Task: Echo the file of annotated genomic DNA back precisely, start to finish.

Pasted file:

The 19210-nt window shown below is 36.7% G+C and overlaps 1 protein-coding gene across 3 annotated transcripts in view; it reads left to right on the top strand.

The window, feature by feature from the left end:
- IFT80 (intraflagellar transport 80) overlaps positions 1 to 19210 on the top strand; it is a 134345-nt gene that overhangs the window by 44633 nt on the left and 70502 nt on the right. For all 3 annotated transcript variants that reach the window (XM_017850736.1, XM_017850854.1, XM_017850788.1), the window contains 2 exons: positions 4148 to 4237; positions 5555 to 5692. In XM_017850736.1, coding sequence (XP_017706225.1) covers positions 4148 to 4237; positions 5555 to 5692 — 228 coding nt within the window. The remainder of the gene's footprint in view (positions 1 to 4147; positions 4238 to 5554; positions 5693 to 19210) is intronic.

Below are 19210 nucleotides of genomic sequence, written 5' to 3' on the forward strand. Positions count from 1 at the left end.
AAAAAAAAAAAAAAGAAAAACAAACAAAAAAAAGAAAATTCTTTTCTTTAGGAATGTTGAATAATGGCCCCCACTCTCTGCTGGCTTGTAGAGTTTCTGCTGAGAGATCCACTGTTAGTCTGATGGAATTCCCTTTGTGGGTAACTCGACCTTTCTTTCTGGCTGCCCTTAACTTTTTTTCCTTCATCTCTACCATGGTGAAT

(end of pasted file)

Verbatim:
The 19210-nt window shown below is 36.7% G+C and overlaps 1 protein-coding gene across 3 annotated transcripts in view; it reads left to right on the top strand.

The window, feature by feature from the left end:
- IFT80 (intraflagellar transport 80) overlaps positions 1 to 19210 on the top strand; it is a 134345-nt gene that overhangs the window by 44633 nt on the left and 70502 nt on the right. For all 3 annotated transcript variants that reach the window (XM_017850736.1, XM_017850854.1, XM_017850788.1), the window contains 2 exons: positions 4148 to 4237; positions 5555 to 5692. In XM_017850736.1, coding sequence (XP_017706225.1) covers positions 4148 to 4237; positions 5555 to 5692 — 228 coding nt within the window. The remainder of the gene's footprint in view (positions 1 to 4147; positions 4238 to 5554; positions 5693 to 19210) is intronic.

Below are 19210 nucleotides of genomic sequence, written 5' to 3' on the forward strand. Positions count from 1 at the left end.
AAAAAAAAAAAAAAGAAAAACAAACAAAAAAAAGAAAATTCTTTTCTTTAGGAATGTTGAATAATGGCCCCCACTCTCTGCTGGCTTGTAGAGTTTCTGCTGAGAGATCCACTGTTAGTCTGATGGAATTCCCTTTGTGGGTAACTCGACCTTTCTTTCTGGCTGCCCTTAACTTTTTTTCCTTCATCTCTACCATGGTGAAT